Both Jainism and Buddhism are offshoots of the Sramana Movement, which is a countercultural movement in India around the sixth century, BCE. It opposed the mainstream Vedic religion of the time. The Sramanas, commonly known as monks, are members of the movement who “left home” (i.e. renounced married and domestic life). Not only did they reject the worldly lifestyle, but they also rejected the authority of the Brahmins and practiced an ascetic lifestyle in pursuit of spiritual liberation. Their ascetic practice often involved self-mortification — the subjugation of appetites or desires by self-denial or self-discipline as an aspect of religious devotion.
Because Buddhism arose as a branch of the Sramana Movement, it retains many aspects of asceticism. Sramanas practiced severe self-discipline and abstention from worldly pleasures as a way of seeking spiritual enlightenment and freedom. The early Buddhists generally adopted this ascetic heritage, although they moderated the self-mortification practices. Gotama Buddha is said to have practiced extreme fasting, almost starving himself to death. It was only later that he discovered that self-mortification is not the right way. Thus, he started the Middle Path, avoiding extremes. Nevertheless, the belief that one needs to deny oneself of worldly pleasures, social ties and desires in order to achieve liberation remains firmly entrenched in Buddhist thoughts. Verse 90 of Dhammapada says, “For him, who has completed the journey, who is sorrowless, wholly set free, and rid of all bonds, for such a one there is no burning (of the passions).”
Similarly, verse 97 of the Dhammapada says: “The man who is not credulous, who knows the uncreated, who has severed all ties, who has put an end to the occasion (of good and evil), who has vomited all desires, verily he is supreme among men.” The scripture praises the severance of human bonds. It also rejects all forms of desires. The use of the strong word “vomited” is a good indicator of the sense of revulsion. Desires are anathema. They are viewed as serious obstacles on the path of liberation. They are to be uttered rejected by those who are serious about liberation. If this is not life-negating, I don’t know what is!
A legitimate question to ask is why rid of all bonds? Isn’t the bond between parent and child important? Isn’t the bond between husband and wife important? Aren’t these bonds important for the stability of the family? How about between teacher and student? Between friends? Human bonds are important for building society and a community. They also form a social safety net. To totally reject human bonds represents extremely otherworldly thinking. Perhaps such an attitude was popular during Buddha’s time. But it is absurd today. And why demonize all desires? Isn’t it important that we have certain desires in life in order to go on? It is understandable that attachments and addictions can be problems. But not all desires are unhealthy or unwholesome attachments. It is certainly possible to enjoy worldly pleasure and sex without developing a pathological addiction. Most of us are householders who are husbands and wives. We are also parents to our children. Most of us manage to have a healthy relationship with social bonds and desires. I don’t see the need to “vomit all desires.” Further, isn’t the aspiration to be desireless also a form of desire? Perhaps it is also a dangerous desire.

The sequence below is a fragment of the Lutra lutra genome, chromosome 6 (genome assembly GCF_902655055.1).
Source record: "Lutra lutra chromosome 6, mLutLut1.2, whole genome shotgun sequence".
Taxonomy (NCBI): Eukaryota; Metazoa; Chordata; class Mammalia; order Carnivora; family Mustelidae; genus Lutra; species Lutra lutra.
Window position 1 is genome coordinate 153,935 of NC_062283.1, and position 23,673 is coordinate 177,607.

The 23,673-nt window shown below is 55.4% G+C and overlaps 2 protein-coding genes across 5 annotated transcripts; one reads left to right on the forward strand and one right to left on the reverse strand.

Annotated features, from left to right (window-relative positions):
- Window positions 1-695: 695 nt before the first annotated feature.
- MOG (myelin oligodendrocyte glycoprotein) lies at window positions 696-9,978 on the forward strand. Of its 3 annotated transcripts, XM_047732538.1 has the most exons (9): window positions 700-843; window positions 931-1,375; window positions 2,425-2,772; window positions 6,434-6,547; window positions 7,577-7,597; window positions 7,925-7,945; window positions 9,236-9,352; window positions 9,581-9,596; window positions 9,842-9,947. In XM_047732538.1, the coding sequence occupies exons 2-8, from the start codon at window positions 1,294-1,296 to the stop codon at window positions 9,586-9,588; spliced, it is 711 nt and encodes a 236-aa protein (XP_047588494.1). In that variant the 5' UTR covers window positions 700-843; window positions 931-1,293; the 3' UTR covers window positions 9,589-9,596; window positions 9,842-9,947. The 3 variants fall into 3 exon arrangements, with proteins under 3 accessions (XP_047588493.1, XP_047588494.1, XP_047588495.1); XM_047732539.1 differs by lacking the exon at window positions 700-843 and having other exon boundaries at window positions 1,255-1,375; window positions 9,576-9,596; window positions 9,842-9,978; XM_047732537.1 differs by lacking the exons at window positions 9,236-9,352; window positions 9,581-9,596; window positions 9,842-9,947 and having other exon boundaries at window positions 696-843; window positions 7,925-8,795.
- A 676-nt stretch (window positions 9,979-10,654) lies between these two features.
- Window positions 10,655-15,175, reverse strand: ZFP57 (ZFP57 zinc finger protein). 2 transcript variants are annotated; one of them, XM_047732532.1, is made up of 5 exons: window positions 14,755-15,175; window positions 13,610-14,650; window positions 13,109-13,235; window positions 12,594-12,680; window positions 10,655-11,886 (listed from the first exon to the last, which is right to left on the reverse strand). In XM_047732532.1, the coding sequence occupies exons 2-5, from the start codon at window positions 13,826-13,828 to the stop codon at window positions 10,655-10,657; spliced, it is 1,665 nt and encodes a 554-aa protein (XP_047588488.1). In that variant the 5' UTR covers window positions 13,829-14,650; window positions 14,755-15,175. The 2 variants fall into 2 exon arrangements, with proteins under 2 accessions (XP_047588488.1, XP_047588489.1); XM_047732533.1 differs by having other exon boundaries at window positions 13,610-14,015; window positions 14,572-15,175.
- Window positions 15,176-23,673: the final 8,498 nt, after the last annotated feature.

It is a fact that early Buddhism has a very otherworldly and ascetic orientation. It is not a surprise that Chinese Buddhism has historically been practiced as a form of escapism, with few meaningful forms of social engagement. This is something that all modernizers of Buddhism should ponder. It is quite possible that the Dhammapada reflects more a certain conservative school of thought among Buddhist monks. It may very well be a partial and sectarian view. The Buddha himself did not reject the world. He was socially-engaged. He protested wars. He advised kings and royalties. He was against the caste system. There are also apparent inconsistencies to consider. In the Pali Canon, there are places where Buddha affirmed desires and social bonds. In the Sigala Sutta, Buddha advised the young layman, Sigala, about the importance of conventional social relationships. According to Walpola Rahula, author of the book, What the Buddha Taught, Buddha told the young man about the ‘noble discipline’ of worshipping in the six directions: east: parents; south: teachers; west: wife and children; north: friends, relatives and neighbors; nadir: servants, workers and employees; zenith: religious men.
What this tells me is that we should interpret scripture with great care. We must have the whole picture. We must also put things in historical context. We cannot blindly follow certain words from the Pali Canon. That would be like the Christian fundamentalists. Clarifying Buddha’s vision is certainly crucial for the modernization of Buddhism.